The RSPCA is dismayed at the state government’s announcement that the annual duck shooting season will once again start this weekend.

For the next three months, Tasmania’s world-renowned wetlands — usually peaceful havens and home for our unique wildlife — will be transformed into killing fields.

Native ducks and even endangered and ‘protected’ birds will be gunned down by shooters. The ‘lucky’ ones are killed instantly. The unlucky ones — an estimated one out of every four birds shot — will suffer for days or even weeks before finally succumbing to their injuries.

Perhaps most shocking of all? This cruelty is inflicted upon defenceless animals in the name of a ‘sport’ that the majority of caring Australians oppose.

According to the RSPCA’s chief executive, Jan Davis, there are multiple, evidence-based reasons why the 2021 season should not proceed, including concerns around animal welfare, declining waterbird abundance, and a lack of support within the community.

Three Australian states have already banned recreational duck hunting – Western Australia in 1990, NSW in 1995, and Queensland in 2005. Both South Australia and Victoria have recently announced shortened seasons and reduced takes for 2021.

When Queensland’s then-Premier, Peter Beatty, announced the ban on duck hunting more than 20 years ago, he said it was “not an appropriate activity in contemporary life”.

In announcing the ban in Western Australia in 1990, then-Premier, Dr Carmen Lawrence said, “Our community has reached a stage of enlightenment where it can no longer accept the institutionalised killing of native birds for recreation”.

Yet, more than 30 years later, this activity continues here in Tasmania, despite broad community support for a ban.

RSPCA CEO, Jan Davis, said “It is clear that the government’s policies on this issue are lagging behind the current values and beliefs of our contemporary society”.

“We understand that duck shooting is not a highly visible cause of animal harm, and that not many people live near the wetlands where shooting takes place. But out of sight should not mean out of mind – and our native water birds have the right to live unharmed and in peace in their natural homes”.

“As a first step, we’re calling for the government to prohibit this cruel and unnecessary ‘sport’ on public land and public waterways, with a complete phase-out by 2025.”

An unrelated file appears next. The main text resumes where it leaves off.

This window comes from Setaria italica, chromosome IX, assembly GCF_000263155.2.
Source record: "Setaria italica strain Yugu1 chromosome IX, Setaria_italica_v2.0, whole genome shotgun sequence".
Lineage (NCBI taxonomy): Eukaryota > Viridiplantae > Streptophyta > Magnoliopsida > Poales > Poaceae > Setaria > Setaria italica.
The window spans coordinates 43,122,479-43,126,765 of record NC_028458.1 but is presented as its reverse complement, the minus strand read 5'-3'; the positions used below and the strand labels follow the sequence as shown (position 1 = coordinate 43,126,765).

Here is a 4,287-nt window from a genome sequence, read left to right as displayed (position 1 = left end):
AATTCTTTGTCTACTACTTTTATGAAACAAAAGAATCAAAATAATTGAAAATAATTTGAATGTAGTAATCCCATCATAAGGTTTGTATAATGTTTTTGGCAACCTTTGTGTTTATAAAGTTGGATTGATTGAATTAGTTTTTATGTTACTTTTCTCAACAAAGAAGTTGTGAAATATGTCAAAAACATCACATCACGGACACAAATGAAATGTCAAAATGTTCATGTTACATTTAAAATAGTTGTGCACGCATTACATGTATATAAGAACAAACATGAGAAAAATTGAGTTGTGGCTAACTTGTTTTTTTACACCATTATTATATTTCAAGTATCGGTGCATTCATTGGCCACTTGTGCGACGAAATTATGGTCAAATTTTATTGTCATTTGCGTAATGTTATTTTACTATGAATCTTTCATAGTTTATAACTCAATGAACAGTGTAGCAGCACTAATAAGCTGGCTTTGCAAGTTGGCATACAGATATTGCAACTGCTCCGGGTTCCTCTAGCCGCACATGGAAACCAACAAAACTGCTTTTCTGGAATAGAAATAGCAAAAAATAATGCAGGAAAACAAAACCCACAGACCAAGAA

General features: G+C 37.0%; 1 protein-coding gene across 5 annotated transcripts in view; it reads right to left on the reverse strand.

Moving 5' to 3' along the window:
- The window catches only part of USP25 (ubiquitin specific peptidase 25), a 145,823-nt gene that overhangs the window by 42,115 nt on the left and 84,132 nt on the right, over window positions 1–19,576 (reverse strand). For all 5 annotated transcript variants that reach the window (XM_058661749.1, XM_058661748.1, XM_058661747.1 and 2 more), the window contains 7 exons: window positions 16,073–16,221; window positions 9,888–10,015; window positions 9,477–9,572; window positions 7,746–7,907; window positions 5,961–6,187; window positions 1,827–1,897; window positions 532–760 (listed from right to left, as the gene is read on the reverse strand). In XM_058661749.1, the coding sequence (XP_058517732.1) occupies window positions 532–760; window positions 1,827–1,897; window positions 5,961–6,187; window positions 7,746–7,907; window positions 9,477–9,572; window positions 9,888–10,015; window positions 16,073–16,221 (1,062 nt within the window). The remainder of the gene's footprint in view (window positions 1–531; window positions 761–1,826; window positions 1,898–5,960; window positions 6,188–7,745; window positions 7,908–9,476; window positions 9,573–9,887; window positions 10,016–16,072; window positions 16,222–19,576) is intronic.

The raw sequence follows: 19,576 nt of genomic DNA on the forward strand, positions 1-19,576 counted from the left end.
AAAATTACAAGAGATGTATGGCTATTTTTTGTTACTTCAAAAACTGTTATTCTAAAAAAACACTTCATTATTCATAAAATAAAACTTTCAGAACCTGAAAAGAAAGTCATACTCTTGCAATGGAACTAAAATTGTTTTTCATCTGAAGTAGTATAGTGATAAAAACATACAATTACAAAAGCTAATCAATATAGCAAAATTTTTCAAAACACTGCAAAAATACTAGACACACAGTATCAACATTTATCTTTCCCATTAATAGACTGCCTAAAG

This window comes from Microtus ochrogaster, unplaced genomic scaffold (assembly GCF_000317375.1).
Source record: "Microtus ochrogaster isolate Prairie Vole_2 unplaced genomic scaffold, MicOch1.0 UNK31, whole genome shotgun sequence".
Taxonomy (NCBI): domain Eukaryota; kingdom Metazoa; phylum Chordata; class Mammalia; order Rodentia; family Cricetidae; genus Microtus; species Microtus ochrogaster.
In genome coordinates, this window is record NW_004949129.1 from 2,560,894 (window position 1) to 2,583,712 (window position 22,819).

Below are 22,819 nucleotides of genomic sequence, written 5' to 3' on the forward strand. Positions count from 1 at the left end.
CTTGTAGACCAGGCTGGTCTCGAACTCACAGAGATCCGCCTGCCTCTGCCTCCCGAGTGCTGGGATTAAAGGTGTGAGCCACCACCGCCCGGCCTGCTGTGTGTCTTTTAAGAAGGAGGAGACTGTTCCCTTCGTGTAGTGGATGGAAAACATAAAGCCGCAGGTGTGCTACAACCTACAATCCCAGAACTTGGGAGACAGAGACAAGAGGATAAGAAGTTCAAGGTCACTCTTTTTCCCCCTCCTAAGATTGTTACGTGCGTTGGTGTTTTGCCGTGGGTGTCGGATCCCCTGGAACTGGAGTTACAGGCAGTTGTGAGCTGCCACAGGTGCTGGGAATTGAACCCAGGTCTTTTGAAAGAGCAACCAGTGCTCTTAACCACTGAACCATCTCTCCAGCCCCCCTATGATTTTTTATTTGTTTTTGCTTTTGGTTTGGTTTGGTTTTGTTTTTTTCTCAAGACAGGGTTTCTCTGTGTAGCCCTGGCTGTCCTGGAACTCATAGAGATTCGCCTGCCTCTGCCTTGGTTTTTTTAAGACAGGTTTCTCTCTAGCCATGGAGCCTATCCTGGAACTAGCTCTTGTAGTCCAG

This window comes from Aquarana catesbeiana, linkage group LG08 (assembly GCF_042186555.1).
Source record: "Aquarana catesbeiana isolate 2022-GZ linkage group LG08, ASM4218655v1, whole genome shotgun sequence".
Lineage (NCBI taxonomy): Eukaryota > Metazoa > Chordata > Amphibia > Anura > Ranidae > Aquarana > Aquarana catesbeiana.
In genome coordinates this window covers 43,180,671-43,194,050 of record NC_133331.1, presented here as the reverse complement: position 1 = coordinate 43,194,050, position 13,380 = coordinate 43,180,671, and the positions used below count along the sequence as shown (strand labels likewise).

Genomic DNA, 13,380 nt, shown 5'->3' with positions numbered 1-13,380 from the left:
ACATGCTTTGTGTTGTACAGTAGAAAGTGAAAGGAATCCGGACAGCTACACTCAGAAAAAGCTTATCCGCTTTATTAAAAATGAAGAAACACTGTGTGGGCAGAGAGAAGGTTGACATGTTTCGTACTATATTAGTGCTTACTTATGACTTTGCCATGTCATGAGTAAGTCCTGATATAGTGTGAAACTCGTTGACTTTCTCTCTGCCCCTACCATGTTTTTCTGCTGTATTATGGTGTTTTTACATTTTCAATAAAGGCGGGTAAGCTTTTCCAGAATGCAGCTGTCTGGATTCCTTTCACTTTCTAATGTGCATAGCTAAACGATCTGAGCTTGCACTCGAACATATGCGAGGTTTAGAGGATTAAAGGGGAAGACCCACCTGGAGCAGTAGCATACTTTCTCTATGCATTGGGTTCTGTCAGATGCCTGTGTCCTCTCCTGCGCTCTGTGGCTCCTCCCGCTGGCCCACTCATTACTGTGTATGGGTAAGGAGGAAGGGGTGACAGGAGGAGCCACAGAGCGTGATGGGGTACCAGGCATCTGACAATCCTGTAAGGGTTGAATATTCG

“There has never been a more important time make your voice heard now to let the Tasmanian government know that we need to finally put an end to this slaughter,” she said.

You can see more detail and support this call by completing a simple survey on our website

Our call to action

From the 2022 season, the RSPCA calls on the government to prohibit recreational duck shooting on public land and public waterways, with a complete phase-out by 2025.

Over that period, the government must commit to implementing the following measures to reduce harm to native ducks and non-target species:

  • continue to undertake at least annual surveys of duck populations and commit to publicly release this data prior to determining the length of the season, and the permitted take of each species
  • increase resourcing for DPIPWE to enforce regulations relating to licences, species take etc
  • publicly release details of state-based population survey data for the past ten years, with comparative data from mainland surveys
  • publicly release all information related to the 2019/20 season, including detailed analysis of reports lodged by licenced shooters
  • commit to timely release of all information related to the 2020/21 season, including detailed analysis of reports lodged by licenced shooters
  • undertake investigations to determine the wounding rates of ducks the mix of target and non-target species shot cleanly and wounded
  • implement interventions to reduce the wounding rate
  • introduce a stringent annual waterfowl identification test as a prerequisite for issue of a duck shooting licence.

More information is available here:

Jan Davis, CEO – RSPCA Tasmania
Mobile: 0409 004 228